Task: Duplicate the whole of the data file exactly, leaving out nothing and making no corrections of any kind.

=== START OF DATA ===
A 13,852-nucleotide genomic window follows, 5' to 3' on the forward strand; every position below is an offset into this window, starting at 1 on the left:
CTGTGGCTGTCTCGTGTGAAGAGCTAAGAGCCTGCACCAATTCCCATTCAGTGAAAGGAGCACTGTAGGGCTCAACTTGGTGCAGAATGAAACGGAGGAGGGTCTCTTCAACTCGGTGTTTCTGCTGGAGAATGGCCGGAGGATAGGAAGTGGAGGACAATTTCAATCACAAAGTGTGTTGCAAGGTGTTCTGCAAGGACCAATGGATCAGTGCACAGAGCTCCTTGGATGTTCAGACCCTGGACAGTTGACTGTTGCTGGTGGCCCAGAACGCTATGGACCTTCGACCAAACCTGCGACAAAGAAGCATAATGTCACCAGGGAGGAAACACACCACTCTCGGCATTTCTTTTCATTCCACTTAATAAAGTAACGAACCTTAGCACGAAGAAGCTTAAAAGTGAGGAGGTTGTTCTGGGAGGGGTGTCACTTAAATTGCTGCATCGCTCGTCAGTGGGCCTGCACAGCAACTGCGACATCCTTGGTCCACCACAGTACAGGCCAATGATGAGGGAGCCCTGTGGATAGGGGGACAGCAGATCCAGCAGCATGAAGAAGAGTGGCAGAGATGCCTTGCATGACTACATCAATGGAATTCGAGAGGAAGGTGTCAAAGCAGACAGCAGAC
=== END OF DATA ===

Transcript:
A 13,852-nucleotide genomic window follows, 5' to 3' on the forward strand; every position below is an offset into this window, starting at 1 on the left:
CTGTGGCTGTCTCGTGTGAAGAGCTAAGAGCCTGCACCAATTCCCATTCAGTGAAAGGAGCACTGTAGGGCTCAACTTGGTGCAGAATGAAACGGAGGAGGGTCTCTTCAACTCGGTGTTTCTGCTGGAGAATGGCCGGAGGATAGGAAGTGGAGGACAATTTCAATCACAAAGTGTGTTGCAAGGTGTTCTGCAAGGACCAATGGATCAGTGCACAGAGCTCCTTGGATGTTCAGACCCTGGACAGTTGACTGTTGCTGGTGGCCCAGAACGCTATGGACCTTCGACCAAACCTGCGACAAAGAAGCATAATGTCACCAGGGAGGAAACACACCACTCTCGGCATTTCTTTTCATTCCACTTAATAAAGTAACGAACCTTAGCACGAAGAAGCTTAAAAGTGAGGAGGTTGTTCTGGGAGGGGTGTCACTTAAATTGCTGCATCGCTCGTCAGTGGGCCTGCACAGCAACTGCGACATCCTTGGTCCACCACAGTACAGGCCAATGATGAGGGAGCCCTGTGGATAGGGGGACAGCAGATCCAGCAGCATGAAGAAGAGTGGCAGAGATGCCTTGCATGACTACATCAATGGAATTCGAGAGGAAGGTGTCAAAGCAGACAGCAGAC